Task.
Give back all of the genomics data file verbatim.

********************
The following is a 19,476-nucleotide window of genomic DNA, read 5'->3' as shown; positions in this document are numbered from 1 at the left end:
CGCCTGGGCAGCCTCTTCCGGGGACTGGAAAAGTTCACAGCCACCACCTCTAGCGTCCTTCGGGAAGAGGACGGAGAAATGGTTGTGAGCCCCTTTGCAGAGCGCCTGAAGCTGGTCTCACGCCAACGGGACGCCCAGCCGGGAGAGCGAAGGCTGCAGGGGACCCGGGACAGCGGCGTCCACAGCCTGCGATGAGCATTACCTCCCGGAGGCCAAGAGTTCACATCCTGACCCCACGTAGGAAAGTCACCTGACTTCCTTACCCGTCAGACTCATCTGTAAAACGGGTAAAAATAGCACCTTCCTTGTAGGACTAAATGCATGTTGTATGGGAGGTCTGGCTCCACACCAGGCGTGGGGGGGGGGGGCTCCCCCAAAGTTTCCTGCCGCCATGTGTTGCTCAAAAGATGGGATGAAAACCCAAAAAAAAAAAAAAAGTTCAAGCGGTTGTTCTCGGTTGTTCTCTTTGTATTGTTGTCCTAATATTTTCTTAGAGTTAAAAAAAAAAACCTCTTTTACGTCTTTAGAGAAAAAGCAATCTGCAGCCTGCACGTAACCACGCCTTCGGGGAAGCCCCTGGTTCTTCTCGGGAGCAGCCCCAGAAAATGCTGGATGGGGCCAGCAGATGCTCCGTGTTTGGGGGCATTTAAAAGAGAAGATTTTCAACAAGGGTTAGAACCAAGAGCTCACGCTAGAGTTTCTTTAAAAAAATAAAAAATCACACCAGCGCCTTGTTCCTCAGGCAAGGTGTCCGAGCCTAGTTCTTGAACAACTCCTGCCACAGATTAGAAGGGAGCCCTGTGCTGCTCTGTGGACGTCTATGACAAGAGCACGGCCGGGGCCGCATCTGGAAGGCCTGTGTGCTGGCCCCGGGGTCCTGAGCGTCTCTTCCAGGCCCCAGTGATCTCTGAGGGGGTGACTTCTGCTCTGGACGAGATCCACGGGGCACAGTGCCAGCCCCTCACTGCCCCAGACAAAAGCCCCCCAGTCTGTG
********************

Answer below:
The following is a 19,476-nucleotide window of genomic DNA, read 5'->3' as shown; positions in this document are numbered from 1 at the left end:
CGCCTGGGCAGCCTCTTCCGGGGACTGGAAAAGTTCACAGCCACCACCTCTAGCGTCCTTCGGGAAGAGGACGGAGAAATGGTTGTGAGCCCCTTTGCAGAGCGCCTGAAGCTGGTCTCACGCCAACGGGACGCCCAGCCGGGAGAGCGAAGGCTGCAGGGGACCCGGGACAGCGGCGTCCACAGCCTGCGATGAGCATTACCTCCCGGAGGCCAAGAGTTCACATCCTGACCCCACGTAGGAAAGTCACCTGACTTCCTTACCCGTCAGACTCATCTGTAAAACGGGTAAAAATAGCACCTTCCTTGTAGGACTAAATGCATGTTGTATGGGAGGTCTGGCTCCACACCAGGCGTGGGGGGGGGGGGCTCCCCCAAAGTTTCCTGCCGCCATGTGTTGCTCAAAAGATGGGATGAAAACCCAAAAAAAAAAAAAAAGTTCAAGCGGTTGTTCTCGGTTGTTCTCTTTGTATTGTTGTCCTAATATTTTCTTAGAGTTAAAAAAAAAAACCTCTTTTACGTCTTTAGAGAAAAAGCAATCTGCAGCCTGCACGTAACCACGCCTTCGGGGAAGCCCCTGGTTCTTCTCGGGAGCAGCCCCAGAAAATGCTGGATGGGGCCAGCAGATGCTCCGTGTTTGGGGGCATTTAAAAGAGAAGATTTTCAACAAGGGTTAGAACCAAGAGCTCACGCTAGAGTTTCTTTAAAAAAATAAAAAATCACACCAGCGCCTTGTTCCTCAGGCAAGGTGTCCGAGCCTAGTTCTTGAACAACTCCTGCCACAGATTAGAAGGGAGCCCTGTGCTGCTCTGTGGACGTCTATGACAAGAGCACGGCCGGGGCCGCATCTGGAAGGCCTGTGTGCTGGCCCCGGGGTCCTGAGCGTCTCTTCCAGGCCCCAGTGATCTCTGAGGGGGTGACTTCTGCTCTGGACGAGATCCACGGGGCACAGTGCCAGCCCCTCACTGCCCCAGACAAAAGCCCCCCAGTCTGTG